Friday, August 17, 2007

Take Five Instead

Jazz may not have a lot going for it with the general public, but it does have a well earned reputation for independence. That’s why the well-intentioned campaign for a city subsidized performance space for experimental jazz is troubling. It may trade away a significant part of jazz’s cultural capitol for a government entitlement.

This campaign by the Alliance for Creative Music Action was largely spurred by the closing of Tonic, which certainly was a great loss. However, given the number of fantastic gigs I have been to in recent weeks that were only moderately attended, I question the efficacy of demanding space from the city for subsidized venue (particularly if its shows are sparsely attended). Regardless, it is highly unlikely that the city would provide such subsidized space. (I can’t make ACMA’s 8/21 meeting, but would definitely be interested in what is discussed.)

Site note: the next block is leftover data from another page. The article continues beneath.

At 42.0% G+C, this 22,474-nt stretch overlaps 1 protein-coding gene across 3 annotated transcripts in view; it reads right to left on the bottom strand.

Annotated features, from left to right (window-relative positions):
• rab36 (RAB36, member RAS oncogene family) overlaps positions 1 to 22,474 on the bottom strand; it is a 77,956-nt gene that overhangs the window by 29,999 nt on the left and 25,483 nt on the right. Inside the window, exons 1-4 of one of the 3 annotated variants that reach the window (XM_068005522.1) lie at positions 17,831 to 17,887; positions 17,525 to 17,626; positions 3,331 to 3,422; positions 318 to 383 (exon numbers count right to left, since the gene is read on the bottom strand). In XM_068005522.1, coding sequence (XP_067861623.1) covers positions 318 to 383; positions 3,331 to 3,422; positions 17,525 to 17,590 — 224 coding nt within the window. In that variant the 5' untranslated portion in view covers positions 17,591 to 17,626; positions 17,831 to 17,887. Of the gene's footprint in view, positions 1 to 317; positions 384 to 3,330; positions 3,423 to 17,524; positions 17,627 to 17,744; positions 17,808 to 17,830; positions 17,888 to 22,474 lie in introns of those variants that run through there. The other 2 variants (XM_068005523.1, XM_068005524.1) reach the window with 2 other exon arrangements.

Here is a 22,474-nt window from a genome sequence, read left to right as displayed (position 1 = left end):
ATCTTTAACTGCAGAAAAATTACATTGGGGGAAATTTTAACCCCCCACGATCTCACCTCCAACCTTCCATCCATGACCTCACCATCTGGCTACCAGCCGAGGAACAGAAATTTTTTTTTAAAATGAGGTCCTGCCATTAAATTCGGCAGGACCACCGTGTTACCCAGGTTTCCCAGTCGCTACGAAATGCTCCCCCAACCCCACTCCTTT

Frankly jazz needs larger audiences more than it needs entitlements. Instead of writing letters and demonstrating, those who support this music should try to bring five jazz outsiders (not your jazz hang-buddies) to a show each month. That is, expanding the audience by bringing five people who would otherwise not be attending jazz gigs at all. (I have tried this for certain events in the past, and yes, it is real hard, but the results are immediately measurable.) If 100 people actually did this for three months in a row, it would expose 1,500 people to the music, which could result in tangible economic benefits for musicians.

Sales of jazz albums were down 8.3% last year according to Nielsen Soundscan. Jazz is losing market-share within an industry trending down. However, it is not because of the quality of the music released in 2006. The music is still vital. In fact, much of what I have heard live and on CD recently has been truly fantastic. The problem is jazz has not been effectively marketing to new listeners. Its true believers need to evangelize more, not look to Caesar for a subsidy.